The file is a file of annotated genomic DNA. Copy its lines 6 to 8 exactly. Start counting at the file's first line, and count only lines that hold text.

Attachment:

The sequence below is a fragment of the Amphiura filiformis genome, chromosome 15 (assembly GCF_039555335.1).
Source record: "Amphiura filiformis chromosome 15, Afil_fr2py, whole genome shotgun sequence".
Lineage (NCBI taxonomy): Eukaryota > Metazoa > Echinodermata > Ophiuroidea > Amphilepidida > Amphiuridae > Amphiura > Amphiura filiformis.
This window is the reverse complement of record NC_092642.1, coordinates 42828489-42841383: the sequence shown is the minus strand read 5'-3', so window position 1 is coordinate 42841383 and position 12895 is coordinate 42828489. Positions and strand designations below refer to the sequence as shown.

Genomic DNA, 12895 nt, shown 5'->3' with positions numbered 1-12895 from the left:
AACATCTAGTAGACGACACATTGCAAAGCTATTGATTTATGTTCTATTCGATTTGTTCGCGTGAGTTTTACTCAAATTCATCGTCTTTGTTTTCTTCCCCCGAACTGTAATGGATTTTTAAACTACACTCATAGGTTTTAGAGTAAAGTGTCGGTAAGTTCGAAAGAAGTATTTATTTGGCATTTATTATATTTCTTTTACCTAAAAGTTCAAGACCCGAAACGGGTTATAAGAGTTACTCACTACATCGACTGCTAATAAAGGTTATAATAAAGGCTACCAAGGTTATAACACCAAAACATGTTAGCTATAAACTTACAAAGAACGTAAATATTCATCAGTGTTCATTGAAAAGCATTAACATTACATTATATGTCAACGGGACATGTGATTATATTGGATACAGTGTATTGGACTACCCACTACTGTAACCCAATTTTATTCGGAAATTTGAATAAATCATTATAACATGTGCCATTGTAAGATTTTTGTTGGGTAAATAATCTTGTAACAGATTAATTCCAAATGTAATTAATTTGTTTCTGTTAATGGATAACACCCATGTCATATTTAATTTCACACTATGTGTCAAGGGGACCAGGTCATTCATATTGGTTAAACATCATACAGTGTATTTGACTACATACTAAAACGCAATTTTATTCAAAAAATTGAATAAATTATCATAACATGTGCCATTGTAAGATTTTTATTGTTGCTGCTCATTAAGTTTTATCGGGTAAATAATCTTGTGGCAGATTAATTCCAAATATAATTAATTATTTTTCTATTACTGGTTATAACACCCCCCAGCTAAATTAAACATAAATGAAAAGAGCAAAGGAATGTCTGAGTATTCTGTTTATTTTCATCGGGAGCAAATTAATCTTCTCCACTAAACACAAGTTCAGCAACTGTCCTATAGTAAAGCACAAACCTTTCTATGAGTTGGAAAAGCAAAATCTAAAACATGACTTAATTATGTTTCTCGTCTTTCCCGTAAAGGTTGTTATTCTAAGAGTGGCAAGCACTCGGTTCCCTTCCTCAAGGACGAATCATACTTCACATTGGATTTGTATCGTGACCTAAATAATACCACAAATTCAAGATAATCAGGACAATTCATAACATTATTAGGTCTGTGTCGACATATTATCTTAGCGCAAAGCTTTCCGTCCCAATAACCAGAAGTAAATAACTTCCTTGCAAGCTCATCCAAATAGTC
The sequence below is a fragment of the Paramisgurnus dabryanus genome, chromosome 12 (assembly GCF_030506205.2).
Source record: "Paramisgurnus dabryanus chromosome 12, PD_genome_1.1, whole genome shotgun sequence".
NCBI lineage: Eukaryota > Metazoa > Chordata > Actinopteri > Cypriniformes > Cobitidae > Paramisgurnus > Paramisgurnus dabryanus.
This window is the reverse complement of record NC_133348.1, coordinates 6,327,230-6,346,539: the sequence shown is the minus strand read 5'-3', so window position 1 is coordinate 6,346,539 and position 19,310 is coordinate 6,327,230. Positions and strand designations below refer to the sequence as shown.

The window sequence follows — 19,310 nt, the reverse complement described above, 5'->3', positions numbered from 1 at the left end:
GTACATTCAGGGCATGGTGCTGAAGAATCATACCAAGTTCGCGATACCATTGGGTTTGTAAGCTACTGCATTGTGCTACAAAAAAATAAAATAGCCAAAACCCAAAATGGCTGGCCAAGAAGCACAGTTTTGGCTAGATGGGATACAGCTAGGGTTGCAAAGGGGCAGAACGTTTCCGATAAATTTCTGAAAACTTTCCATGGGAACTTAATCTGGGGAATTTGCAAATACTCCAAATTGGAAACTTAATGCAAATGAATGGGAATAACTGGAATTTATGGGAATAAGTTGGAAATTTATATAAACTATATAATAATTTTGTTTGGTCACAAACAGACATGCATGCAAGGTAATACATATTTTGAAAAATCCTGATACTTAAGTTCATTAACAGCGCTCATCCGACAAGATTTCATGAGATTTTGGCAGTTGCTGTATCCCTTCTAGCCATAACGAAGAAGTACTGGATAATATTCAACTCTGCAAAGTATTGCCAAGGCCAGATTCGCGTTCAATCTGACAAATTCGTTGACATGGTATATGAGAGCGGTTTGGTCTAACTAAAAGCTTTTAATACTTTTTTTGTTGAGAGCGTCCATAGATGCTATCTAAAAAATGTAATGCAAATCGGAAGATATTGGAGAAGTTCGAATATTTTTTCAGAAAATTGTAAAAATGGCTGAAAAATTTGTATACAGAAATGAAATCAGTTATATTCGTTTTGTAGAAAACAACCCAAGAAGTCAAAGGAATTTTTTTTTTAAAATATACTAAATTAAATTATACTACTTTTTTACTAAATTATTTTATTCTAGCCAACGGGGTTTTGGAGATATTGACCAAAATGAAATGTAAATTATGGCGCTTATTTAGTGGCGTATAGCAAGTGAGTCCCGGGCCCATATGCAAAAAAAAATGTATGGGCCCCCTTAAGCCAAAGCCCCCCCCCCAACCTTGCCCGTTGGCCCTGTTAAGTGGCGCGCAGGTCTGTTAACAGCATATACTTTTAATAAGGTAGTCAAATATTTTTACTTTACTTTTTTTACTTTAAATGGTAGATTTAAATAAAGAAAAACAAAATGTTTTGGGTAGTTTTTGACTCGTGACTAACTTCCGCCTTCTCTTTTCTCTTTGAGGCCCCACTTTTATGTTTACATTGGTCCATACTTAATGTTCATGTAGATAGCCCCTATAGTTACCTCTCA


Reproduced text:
AACATCTAGTAGACGACACATTGCAAAGCTATTGATTTATGTTCTATTCGATTTGTTCGCGTGAGTTTTACTCAAATTCATCGTCTTTGTTTTCTTCCCCCGAACTGTAATGGATTTTTAAACTACACTCATAGGTTTTAGAGTAAAGTGTCGGTAAGTTCGAAAGAAGTATTTATTTGGCATTTATTATATTTCTTTTACCTAAAAGTTCAAGACCCGAAACGGGTTATAAGAGTTACTCACTACATCGACTGCTAATAAAGGTTATAATAAAGGCTACCAAGGTTATAACACCAAAACATGTTAGCTATAAACTTACAAAGAACGTAAATATTCATCAGTGTTCATTGAAAAGCATTAACATTACATTATATGTCAACGGGACATGTGATTATATTGGATACAGTGTATTGGACTACCCACTACTGTAACCCAATTTTATTCGGAAATTTGAATAAATCATTATAACATGTGCCATTGTAAGATTTTTGTTGGGTAAATAATCTTGTAACAGATTAATTCCAAATGTAATTAATTTGTTTCTGTTAATGGATAACACCCATGTCATATTTAATTTCACACTATGTGTCAAGGGGACCAGGTCATTCATATTGGTTAAACATCATACAGTGTATTTGACTACATACTAAAACGCAATTTTATTCAAAAAATTGAATAAATTATCATAACATGTGCCATTGTAAGATTTTTATTGTTGCTGCTCATTAAGTTTTATCGGGTAAATAATCTTGTGGCAGATTAATTCCAAATATAATTAATTATTTTTCTATTACTGGTTATAACACCCCCCAGCTAAATTAAACATAAATGAAAAGAGCAAAGGAATGTCTGAGTATTCTGTTTATTTTCATCGGGAGCAAATTAATCTTCTCCACTAAACACAAGTTCAGCAACTGTCCTATAGTAAAGCACAAACCTTTCTATGAGTTGGAAAAGCAAAATCTAAAACATGACTTAATTATGTTTCTCGTCTTTCCCGTAAAGGTTGTTATTCTAAGAGTGGCAAGCACTCGGTTCCCTTCCTCAAGGACGAATCATACTTCACATTGGATTTGTATCGTGACCTAAATAATACCACAAATTCAAGATAATCAGGACAATTCATAACATTATTAGGTCTGTGTCGACATATTATCTTAGCGCAAAGCTTTCCGTCCCAATAACCAGAAGTAAATAACTTCCTTGCAAGCTCATCCAAATAGTC
The sequence below is a fragment of the Paramisgurnus dabryanus genome, chromosome 12 (assembly GCF_030506205.2).
Source record: "Paramisgurnus dabryanus chromosome 12, PD_genome_1.1, whole genome shotgun sequence".